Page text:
LONDON — She has been served by 12 prime ministers, starting with Churchill; navigated the decline of the British Empire; braved the tragedies of her family and the nation; and, on Sept. 9, edged out Queen Victoria as the longest-reigning monarch in British history: 64 years now. And she is lauded for having the stiffest upper lip in the realm.
On Thursday, Queen Elizabeth II will celebrate her 90th birthday, and a grateful Britain will honor a woman her biographer Douglas Hurd, a former foreign minister, has called “The Steadfast.”
Through seven decades, she has remained gloriously and relentlessly enigmatic in one of her signature pastel outfits and colorful hats, chosen, royal experts say, so onlookers can spot her in a crowd.
This being Britain, the occasion will be celebrated with pageantry; warm beer; longer pub hours; equestrian displays; and an appearance by the actress Helen Mirren, who won an Oscar for portraying the queen.
But befitting a workhorse who carried out 341 engagements last year, Elizabeth kicked off birthday celebrations on Wednesday in a dutiful display: at a Royal Mail delivery center, where she and her husband, the Duke of Edinburgh, watched workers sort mail and were serenaded by a choir of postal employees. On Thursday, she is to light the first of more than 900 celebratory beacons. On Friday, President Obama will offer the queen birthday wishes at Windsor Castle.
And the frenzy will not end this week.
Pub opening times in England and Wales will be extended by two hours, until 1 a.m. on June 10 and 11. (Her birthday is officially celebrated in June for ceremonial purposes.) A British artist has also paid tribute to her service as an Army mechanic during World War II by using 800 car parts to create a giant sculpture of the queen’s head, including a crown made with spark plugs. There is a new set of stamps to honor the birthday, featuring four generations of royals, including little Prince George. They will be first class, of course.
In a reflection of how multicultural Britain has become during her reign, Nadiya Hussain, a head scarf-wearing Muslim baker who won the BBC’s wildly popular “Great British Bake Off,” will prepare an orange drizzle birthday cake with orange curd and orange buttercream for the queen. (A 68-year-old slice of the queen’s wedding cake fetched $719 at a September auction.)
The queen could be forgiven for showing emotion when she blows out her candles. But it is unlikely.
Vernon Bogdanor, an eminent constitutional scholar at King’s College London, commended the queen for her self-restraint and for keeping her views to herself, arguing that the enigma of her persona has been essential to her success at symbolizing and unifying the nation.
“She grew up during the war when people had to show emotional restraint,” he said. “Not like today when you have to let everything out.”
Professor Bogdanor said he could recall only two gaffes by the queen: The first came on a trip to St. Petersburg, Russia, in 1994, when she evidently told a young Russian biologist, who had studied in Manchester, England, that the city was “not such a nice place.” (Buckingham Palace denied it at the time.) More memorably, in 1997, the queen misread the public mood after Princess Diana died in a car crash in Paris and initially remained in Balmoral, Scotland, with her grandsons, rather than returning to London to emote before a grieving nation.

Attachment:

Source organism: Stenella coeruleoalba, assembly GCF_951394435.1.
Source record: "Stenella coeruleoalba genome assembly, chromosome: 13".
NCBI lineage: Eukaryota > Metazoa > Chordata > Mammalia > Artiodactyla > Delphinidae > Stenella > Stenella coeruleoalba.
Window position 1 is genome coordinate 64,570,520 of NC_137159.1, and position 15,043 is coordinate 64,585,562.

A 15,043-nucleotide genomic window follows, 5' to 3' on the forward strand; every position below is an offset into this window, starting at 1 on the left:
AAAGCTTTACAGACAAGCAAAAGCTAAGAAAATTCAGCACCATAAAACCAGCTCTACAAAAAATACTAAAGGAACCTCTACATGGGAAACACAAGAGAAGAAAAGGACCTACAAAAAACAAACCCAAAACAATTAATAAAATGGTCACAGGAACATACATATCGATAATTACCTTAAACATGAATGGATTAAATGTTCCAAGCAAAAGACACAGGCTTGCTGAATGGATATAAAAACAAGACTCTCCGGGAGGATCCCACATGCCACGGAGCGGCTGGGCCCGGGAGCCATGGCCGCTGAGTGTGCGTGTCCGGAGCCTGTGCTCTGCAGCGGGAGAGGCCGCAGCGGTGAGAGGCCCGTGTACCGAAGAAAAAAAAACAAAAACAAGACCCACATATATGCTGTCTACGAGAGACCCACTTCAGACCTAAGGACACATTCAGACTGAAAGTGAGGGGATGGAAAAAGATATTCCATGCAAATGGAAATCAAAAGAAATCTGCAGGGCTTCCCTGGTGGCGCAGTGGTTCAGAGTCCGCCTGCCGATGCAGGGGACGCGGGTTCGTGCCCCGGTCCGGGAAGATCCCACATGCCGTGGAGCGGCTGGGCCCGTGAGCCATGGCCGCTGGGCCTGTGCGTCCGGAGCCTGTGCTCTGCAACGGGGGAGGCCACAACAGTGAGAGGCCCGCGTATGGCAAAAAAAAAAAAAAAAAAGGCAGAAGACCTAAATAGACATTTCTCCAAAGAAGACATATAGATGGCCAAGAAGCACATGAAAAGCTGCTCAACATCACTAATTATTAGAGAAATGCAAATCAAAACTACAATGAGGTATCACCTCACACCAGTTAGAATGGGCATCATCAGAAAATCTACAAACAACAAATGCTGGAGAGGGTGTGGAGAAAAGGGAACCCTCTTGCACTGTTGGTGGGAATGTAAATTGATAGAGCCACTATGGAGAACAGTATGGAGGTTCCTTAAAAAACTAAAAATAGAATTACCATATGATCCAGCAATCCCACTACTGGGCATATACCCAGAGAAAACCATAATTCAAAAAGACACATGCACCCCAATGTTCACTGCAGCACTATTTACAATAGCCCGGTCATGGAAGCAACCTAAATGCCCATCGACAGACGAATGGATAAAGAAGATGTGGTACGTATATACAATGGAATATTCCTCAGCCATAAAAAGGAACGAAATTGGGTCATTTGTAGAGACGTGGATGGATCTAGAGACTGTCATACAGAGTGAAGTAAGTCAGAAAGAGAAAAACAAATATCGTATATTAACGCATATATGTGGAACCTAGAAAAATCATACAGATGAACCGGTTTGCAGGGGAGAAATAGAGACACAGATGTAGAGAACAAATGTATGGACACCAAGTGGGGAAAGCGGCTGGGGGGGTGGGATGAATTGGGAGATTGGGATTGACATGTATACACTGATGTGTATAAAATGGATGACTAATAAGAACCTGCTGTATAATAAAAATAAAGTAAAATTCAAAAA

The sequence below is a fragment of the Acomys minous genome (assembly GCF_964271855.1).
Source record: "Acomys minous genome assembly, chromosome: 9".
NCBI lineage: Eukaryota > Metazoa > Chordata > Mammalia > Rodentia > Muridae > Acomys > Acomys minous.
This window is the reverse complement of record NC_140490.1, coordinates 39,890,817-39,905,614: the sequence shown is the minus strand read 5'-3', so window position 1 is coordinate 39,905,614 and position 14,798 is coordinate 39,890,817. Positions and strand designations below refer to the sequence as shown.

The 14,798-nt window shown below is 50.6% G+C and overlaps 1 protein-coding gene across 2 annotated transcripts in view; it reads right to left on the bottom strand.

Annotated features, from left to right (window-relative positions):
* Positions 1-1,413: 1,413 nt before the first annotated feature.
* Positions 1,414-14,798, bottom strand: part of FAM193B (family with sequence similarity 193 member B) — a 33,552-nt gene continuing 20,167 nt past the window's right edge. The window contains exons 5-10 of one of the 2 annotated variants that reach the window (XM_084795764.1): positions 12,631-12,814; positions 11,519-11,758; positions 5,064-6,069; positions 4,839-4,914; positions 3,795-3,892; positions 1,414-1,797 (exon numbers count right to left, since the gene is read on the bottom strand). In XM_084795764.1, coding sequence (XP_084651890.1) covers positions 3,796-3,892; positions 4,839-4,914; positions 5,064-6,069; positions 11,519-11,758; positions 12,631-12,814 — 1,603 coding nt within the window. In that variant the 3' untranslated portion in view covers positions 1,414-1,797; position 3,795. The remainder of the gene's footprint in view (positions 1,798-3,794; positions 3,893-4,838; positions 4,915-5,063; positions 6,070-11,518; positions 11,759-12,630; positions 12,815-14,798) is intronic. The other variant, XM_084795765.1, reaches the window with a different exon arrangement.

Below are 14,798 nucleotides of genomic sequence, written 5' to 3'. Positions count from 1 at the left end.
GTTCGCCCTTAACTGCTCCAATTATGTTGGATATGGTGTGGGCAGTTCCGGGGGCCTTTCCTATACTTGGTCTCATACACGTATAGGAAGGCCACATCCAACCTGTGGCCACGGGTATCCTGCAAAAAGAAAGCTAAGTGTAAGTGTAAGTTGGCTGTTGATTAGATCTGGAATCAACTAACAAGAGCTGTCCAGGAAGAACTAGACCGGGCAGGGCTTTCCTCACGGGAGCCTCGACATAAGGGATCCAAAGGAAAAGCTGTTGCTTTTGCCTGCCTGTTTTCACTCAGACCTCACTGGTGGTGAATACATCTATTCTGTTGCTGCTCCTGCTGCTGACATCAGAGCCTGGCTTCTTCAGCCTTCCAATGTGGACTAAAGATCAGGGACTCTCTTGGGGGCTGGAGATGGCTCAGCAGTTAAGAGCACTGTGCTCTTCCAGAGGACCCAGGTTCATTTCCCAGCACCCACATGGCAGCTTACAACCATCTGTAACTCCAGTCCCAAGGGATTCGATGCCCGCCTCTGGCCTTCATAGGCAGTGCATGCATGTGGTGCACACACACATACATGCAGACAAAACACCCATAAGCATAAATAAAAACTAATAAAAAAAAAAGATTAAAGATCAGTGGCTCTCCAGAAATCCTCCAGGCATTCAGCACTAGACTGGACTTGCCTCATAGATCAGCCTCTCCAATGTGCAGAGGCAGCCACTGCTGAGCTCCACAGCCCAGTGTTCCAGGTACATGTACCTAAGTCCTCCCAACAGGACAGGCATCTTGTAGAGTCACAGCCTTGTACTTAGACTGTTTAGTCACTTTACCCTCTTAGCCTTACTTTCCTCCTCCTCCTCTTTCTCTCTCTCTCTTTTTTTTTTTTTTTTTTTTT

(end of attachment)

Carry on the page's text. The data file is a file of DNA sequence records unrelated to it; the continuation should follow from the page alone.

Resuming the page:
Retaining the sparkle of a creaking institution is not easy. Britons also recently got a rare glimpse inside the royal household in an ITV documentary “Our Queen at 90,” in which her subjects learned that her 2-year-old great-grandson, Prince George, calls her “Gan-Gan.” His father, Prince William, second in line to the throne, noted that some people are so overwhelmed when they meet his grandmother that they faint.
Born on April 21, 1926, Elizabeth was initially third in line to the throne. In 1947, she defied her parents to marry Prince Philip, who is part Danish and Greek; she was smitten when she saw him at age 13. She acceded to the throne in 1952, after the death of her father, King George VI; his older brother, King Edward VIII, had abdicated in 1936 to marry Wallis Simpson, an American.
Though the monarchy is associated with the class system, wealth and privilege, Peter York, a leading cultural commentator, argued that the queen’s unbridled blandness was a form of “human bondage.” Britons, he said, relished reports of her legendary thriftiness, including stories, apocryphal or not, that she roams Buckingham Palace turning off lights, enjoys soap operas and eats “nonbanquet dinners out of Tupperware containers.” In private, she is said to have a keen sense of humor.
“She should be congratulated for living this long,” Mr. York said. “The certainty of her life reminds Britons of the continuity of their own.”
Mr. York said the queen could also display barely decipherable piques of annoyance, as when she asked in 2008, during a visit to the London School of Economics, why no one had foreseen the financial crisis, which had dented her wealth.
“Every so often you see a little lip-tightening that suggests, ‘What fresh hell is this?’ when she is forced to endure something hideous or idiotic,” Mr. York said.
The queen’s mother lived to 101, and Elizabeth shows little sign of slowing down, but Stephen Bates, the author of “Royalty Inc.: Britain’s Best-Known Brand,” said that in Buckingham Palace, uttering the word “abdication” was akin to swearing in a church.
He also expressed concerns that the queen’s line of presumed successors — Charles, Prince of Wales; Prince William, Duke of Cambridge; and Prince George — may lack her luster. “William has become just another middle-aged bald bloke in a suit,” he said.
Whatever the challenges, the queen appears to have kept the promise she made on her 21st birthday: “I declare before you all, that my whole life, whether it be long or short, shall be devoted to your service.”